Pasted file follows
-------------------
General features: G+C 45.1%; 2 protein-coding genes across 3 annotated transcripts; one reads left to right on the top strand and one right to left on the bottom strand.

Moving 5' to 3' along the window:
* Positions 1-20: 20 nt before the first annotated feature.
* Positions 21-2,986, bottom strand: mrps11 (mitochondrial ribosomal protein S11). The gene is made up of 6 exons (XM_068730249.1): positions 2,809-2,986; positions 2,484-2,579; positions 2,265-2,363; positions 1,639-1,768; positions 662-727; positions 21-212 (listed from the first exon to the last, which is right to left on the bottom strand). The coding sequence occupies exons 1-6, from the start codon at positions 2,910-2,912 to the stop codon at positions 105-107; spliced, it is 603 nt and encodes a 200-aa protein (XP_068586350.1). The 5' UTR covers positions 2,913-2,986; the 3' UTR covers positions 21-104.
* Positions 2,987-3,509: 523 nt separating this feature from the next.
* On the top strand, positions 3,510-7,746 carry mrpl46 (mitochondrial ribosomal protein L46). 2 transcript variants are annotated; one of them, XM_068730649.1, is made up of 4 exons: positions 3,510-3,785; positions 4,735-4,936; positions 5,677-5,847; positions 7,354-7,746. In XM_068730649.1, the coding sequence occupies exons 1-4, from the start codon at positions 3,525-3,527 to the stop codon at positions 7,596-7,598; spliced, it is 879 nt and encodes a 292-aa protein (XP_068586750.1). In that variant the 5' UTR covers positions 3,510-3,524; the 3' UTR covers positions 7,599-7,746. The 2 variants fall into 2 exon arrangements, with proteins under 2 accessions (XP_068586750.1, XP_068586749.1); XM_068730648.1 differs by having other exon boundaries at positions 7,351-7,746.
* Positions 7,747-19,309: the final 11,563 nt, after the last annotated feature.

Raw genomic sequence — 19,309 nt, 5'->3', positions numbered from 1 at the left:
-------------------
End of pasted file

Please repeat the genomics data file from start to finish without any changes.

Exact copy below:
General features: G+C 45.1%; 2 protein-coding genes across 3 annotated transcripts; one reads left to right on the top strand and one right to left on the bottom strand.

Moving 5' to 3' along the window:
* Positions 1-20: 20 nt before the first annotated feature.
* Positions 21-2,986, bottom strand: mrps11 (mitochondrial ribosomal protein S11). The gene is made up of 6 exons (XM_068730249.1): positions 2,809-2,986; positions 2,484-2,579; positions 2,265-2,363; positions 1,639-1,768; positions 662-727; positions 21-212 (listed from the first exon to the last, which is right to left on the bottom strand). The coding sequence occupies exons 1-6, from the start codon at positions 2,910-2,912 to the stop codon at positions 105-107; spliced, it is 603 nt and encodes a 200-aa protein (XP_068586350.1). The 5' UTR covers positions 2,913-2,986; the 3' UTR covers positions 21-104.
* Positions 2,987-3,509: 523 nt separating this feature from the next.
* On the top strand, positions 3,510-7,746 carry mrpl46 (mitochondrial ribosomal protein L46). 2 transcript variants are annotated; one of them, XM_068730649.1, is made up of 4 exons: positions 3,510-3,785; positions 4,735-4,936; positions 5,677-5,847; positions 7,354-7,746. In XM_068730649.1, the coding sequence occupies exons 1-4, from the start codon at positions 3,525-3,527 to the stop codon at positions 7,596-7,598; spliced, it is 879 nt and encodes a 292-aa protein (XP_068586750.1). In that variant the 5' UTR covers positions 3,510-3,524; the 3' UTR covers positions 7,599-7,746. The 2 variants fall into 2 exon arrangements, with proteins under 2 accessions (XP_068586750.1, XP_068586749.1); XM_068730648.1 differs by having other exon boundaries at positions 7,351-7,746.
* Positions 7,747-19,309: the final 11,563 nt, after the last annotated feature.

Raw genomic sequence — 19,309 nt, 5'->3', positions numbered from 1 at the left: